SWANTON — There once was an abundance of rich culture spread throughout Northern Vermont, but now it’s at risk of disappearing forever.

That’s according to chief of the Abenaki Nation of Missisquoi, Eugene Rich.

“We know we’re on the precipice right now. We need to start drawing tribal folks in, or we run the risk of extinction,” Rich said.

To save their culture from disappearing, the Abenaki Tribal Council has launched a new campaign for the year of 2018 called “Bring Your Native Back.” The goal is to bring back the pride in the Abenaki culture, and bring together the people who may have forgotten or may not even be aware of their roots.

The idea is to connect the older generation who still possess traditional Abenaki skills, and pass them down to those who grew up without it. Basket weaving, language and dancing lessons along with identifying edible plants and nature teachings are just some of what is planned for the year.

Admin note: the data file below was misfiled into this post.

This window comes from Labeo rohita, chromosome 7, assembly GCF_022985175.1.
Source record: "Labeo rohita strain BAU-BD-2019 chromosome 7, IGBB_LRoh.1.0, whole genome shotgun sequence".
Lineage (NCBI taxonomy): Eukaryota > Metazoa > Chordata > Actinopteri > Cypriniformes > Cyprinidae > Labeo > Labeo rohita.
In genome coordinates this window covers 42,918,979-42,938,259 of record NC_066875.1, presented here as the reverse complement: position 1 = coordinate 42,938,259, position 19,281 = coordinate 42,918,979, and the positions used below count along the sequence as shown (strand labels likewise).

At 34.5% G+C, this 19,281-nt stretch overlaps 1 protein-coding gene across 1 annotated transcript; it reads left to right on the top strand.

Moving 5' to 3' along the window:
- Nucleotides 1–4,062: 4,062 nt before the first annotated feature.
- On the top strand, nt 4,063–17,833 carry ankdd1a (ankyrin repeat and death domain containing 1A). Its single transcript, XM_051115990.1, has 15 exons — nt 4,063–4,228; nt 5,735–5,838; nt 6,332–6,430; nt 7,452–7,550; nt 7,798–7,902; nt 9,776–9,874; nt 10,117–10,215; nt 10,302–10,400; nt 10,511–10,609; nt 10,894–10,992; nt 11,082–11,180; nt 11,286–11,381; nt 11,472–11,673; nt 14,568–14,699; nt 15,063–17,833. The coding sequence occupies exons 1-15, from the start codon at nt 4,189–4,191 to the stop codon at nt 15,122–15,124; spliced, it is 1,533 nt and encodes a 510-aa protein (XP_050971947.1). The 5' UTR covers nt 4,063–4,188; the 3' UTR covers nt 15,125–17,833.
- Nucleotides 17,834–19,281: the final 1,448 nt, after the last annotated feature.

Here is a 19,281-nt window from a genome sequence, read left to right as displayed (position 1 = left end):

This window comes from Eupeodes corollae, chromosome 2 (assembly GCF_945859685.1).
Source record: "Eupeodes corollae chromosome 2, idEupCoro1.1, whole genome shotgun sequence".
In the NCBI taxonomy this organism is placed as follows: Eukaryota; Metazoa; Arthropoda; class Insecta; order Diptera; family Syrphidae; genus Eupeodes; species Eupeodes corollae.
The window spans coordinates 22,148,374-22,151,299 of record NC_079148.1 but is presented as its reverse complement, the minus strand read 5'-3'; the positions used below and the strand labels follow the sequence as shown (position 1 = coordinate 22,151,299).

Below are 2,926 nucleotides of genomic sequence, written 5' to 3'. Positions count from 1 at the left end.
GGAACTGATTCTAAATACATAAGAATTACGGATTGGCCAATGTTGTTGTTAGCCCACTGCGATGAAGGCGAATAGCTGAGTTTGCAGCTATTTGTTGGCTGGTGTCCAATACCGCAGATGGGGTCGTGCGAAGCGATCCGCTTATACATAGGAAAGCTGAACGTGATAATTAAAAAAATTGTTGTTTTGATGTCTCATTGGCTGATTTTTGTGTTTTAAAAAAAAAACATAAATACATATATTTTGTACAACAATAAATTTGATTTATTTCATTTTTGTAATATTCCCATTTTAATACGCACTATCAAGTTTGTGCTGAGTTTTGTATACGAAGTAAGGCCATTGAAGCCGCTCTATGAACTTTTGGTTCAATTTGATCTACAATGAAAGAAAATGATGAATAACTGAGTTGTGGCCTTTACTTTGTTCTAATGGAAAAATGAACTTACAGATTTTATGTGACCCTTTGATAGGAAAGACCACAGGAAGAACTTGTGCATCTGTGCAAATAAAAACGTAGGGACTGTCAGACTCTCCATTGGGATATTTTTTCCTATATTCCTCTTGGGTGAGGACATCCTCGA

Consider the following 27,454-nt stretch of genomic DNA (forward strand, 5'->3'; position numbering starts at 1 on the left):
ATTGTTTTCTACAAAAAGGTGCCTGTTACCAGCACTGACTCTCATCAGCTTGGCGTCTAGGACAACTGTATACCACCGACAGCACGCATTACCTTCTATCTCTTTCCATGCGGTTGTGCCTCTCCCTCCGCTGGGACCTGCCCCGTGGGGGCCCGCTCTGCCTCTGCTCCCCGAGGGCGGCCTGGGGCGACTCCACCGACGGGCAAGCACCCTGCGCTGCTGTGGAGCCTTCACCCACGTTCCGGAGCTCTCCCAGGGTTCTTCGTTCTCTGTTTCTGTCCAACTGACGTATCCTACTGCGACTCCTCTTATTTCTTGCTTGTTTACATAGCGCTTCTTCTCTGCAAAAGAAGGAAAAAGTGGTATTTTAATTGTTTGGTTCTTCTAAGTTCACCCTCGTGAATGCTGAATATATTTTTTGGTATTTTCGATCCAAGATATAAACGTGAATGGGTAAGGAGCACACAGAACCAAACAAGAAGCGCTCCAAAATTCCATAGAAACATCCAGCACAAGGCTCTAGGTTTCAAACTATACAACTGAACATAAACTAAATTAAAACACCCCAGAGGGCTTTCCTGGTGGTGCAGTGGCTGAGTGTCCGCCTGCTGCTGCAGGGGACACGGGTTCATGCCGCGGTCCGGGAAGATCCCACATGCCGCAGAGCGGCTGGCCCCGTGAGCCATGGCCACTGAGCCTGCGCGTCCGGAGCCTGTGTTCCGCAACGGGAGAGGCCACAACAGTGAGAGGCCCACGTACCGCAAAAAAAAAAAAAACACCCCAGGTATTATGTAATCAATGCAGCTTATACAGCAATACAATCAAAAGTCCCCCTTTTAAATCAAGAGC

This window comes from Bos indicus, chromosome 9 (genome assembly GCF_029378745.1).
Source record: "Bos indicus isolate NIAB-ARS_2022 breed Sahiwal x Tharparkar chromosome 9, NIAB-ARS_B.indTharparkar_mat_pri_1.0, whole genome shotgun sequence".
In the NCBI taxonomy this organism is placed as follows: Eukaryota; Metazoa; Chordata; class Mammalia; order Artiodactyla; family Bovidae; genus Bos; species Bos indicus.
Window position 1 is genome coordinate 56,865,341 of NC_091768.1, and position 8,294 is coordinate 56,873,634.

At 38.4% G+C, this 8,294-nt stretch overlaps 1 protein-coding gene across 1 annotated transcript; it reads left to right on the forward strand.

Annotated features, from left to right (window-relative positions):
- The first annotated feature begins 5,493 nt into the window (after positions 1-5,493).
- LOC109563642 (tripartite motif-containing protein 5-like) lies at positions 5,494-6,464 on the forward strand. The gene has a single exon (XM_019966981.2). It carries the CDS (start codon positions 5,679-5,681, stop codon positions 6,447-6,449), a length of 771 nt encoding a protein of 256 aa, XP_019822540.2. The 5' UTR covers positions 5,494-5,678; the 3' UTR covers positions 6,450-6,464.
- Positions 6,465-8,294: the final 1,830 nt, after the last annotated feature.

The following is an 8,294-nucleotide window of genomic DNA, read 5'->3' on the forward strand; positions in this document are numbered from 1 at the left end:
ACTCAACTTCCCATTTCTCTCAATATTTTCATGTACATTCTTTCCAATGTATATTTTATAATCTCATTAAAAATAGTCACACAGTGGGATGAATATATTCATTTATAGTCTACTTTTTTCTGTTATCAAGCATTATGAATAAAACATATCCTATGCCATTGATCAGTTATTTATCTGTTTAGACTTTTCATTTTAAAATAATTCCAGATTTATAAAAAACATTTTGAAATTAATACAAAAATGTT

“We have a lot of skill in this area that is going to waste,” Rich said. “We need to save it.”

A Swanton woman, who recently passed away, was a skilled basket weaver and wood carver. But she never had the chance to pass down her craft, according to Rich.

“When she died, that information died with her,” Rich said sadly. “So as a Tribal Council we need to make sure that doesn’t happen. We have to share this, we have to keep this going.”

Keeping their culture alive has not been an easy task, but they are making strides. In the last four months the tribe has gained nearly 500 members, bumping their numbers up to around 3,000.

To learn more about efforts to preserve the Abenaki heritage, pick up a copy of Tuesday’s Messenger or subscribe to our digital edition.